Starting in 2013, an extra 0.9% Medicare tax is charged on: (1) salary and/or SE income above $200,000 for an unmarried individual, (2) combined salary and/or SE income above $250,000 for a married joint-filing couple, and (3) salary and/or SE income above $125,000 for those who use married filing separate status. For self-employed individuals, the additional 0.9% Medicare tax hit comes in the form of a higher SE bill.
To discover whether you owe the new 0.9% Medicare surtax, fill out IRS Form 8959 (Additional Medicare Tax).
The last time we saw a phase-out rule for personal and dependent exemption deductions was back in 2009. Sadly, the phase-out deal is back for 2013 and beyond. As a result, your 2013 personal and dependent exemption write-offs might be reduced or even completely eliminated. Phase-out starts at the following adjusted gross income (AGI) thresholds: $250,000 for singles, $300,000 for married joint-filing couples, $275,000 for heads of households, and $150,000 for married individuals who file separate returns.
The last time we saw a phase-out rule for itemized deductions was also back in 2009. Unfortunately, this phase-out provision has also been resurrected for 2013 and beyond. As a result, you can potentially lose up to 80% of your 2013 write-offs for home mortgage interest, state and local income and property taxes, charitable contributions, and miscellaneous itemized deduction items (such as investment expenses and fees for tax advice and preparation). Phase-out starts as the following AGI thresholds: $250,000 for singles, $300,000 for married joint-filing couples, $275,000 for heads of households, and $150,000 for married individuals who file separate returns. More specifically, the total amount of your affected itemized deductions is reduced by 3% of the amount by which your AGI exceeds the threshold. However, the reduction cannot exceed 80% of the total affected deductions that you started off with.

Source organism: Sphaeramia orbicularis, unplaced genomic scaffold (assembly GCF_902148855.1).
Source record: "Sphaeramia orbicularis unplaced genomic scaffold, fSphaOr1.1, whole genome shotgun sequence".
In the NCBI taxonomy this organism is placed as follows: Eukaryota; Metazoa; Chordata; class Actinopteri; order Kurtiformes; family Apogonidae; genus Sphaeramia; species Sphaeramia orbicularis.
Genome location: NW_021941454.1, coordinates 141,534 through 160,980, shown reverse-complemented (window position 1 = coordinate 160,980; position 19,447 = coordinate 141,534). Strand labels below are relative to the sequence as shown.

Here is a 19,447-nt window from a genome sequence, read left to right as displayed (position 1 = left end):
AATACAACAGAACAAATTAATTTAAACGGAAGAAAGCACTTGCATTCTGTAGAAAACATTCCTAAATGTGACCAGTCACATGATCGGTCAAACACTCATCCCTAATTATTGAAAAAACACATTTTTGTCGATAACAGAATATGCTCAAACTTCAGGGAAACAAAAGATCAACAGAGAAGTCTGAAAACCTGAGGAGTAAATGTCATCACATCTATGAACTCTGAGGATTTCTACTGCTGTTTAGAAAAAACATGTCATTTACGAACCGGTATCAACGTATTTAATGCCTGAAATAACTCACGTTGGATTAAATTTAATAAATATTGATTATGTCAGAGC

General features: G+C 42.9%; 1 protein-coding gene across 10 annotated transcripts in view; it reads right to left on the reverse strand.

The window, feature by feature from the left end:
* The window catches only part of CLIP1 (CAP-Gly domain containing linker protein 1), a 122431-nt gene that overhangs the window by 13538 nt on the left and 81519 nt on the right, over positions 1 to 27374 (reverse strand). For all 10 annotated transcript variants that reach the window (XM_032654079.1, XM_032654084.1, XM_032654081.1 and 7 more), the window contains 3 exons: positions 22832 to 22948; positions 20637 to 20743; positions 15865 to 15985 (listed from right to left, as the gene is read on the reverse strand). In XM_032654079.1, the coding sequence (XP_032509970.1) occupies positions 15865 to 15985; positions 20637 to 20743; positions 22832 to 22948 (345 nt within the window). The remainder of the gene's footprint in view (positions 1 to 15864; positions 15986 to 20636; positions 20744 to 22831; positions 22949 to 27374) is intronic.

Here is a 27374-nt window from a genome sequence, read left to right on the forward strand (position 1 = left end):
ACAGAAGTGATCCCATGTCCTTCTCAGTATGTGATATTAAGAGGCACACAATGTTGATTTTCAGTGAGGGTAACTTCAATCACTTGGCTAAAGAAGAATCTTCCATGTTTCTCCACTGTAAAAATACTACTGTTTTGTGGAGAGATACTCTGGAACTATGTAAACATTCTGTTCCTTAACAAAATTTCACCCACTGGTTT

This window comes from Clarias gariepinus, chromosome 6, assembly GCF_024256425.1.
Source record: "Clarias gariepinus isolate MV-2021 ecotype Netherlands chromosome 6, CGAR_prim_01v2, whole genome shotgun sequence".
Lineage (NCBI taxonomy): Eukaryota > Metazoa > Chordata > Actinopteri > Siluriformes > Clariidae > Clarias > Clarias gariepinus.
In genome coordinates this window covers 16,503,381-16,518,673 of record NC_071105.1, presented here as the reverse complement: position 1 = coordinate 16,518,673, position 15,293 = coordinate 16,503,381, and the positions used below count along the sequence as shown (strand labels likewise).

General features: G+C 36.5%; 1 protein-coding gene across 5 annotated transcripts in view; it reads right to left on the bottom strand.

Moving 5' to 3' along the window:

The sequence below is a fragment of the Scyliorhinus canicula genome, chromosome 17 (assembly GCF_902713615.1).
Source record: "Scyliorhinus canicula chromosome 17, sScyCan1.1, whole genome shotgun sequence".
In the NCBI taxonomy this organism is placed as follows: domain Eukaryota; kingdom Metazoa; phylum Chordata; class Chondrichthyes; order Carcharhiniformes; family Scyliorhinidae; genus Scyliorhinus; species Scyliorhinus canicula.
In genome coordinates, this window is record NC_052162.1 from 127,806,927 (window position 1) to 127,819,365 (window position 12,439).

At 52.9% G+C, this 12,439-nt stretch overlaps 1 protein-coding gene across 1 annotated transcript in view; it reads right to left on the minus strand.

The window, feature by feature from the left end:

Before 2013, you could claim an itemized deduction for medical expenses paid for you, your spouse, and your dependents, to the extent the expenses exceeded 7.5% of AGI. Starting in 2013, the hurdle is raised to 10% of AGI for most folks. However, if either you or your spouse were age 65 or older as of 12/31/13, the new 10%-of-AGI threshold will not affect you until 2017.
Thanks to the well-publicized 2013 Supreme Court decision, same-sex marriages that are recognized under state or foreign laws must now be recognized for federal tax purposes. So folks who were married under such laws as of the end of 2013 must use either married joint-filer status or married filing separate status for their 2013 federal income tax returns. In most cases, filing jointly will be the tax-smart choice. In any case, members of legally married same-sex couples cannot file their federal returns as unmarried individuals for 2013 and beyond.
Note that members of same-sex couples who have entered into civil unions or domestic partnerships are still treated as unmarried individuals for federal tax purposes.
Before investing, consider the funds' investment objectives, risks, charges, and expenses. Contact Fidelity for a prospectus or, if available, a summary prospectus containing this information. Read it carefully.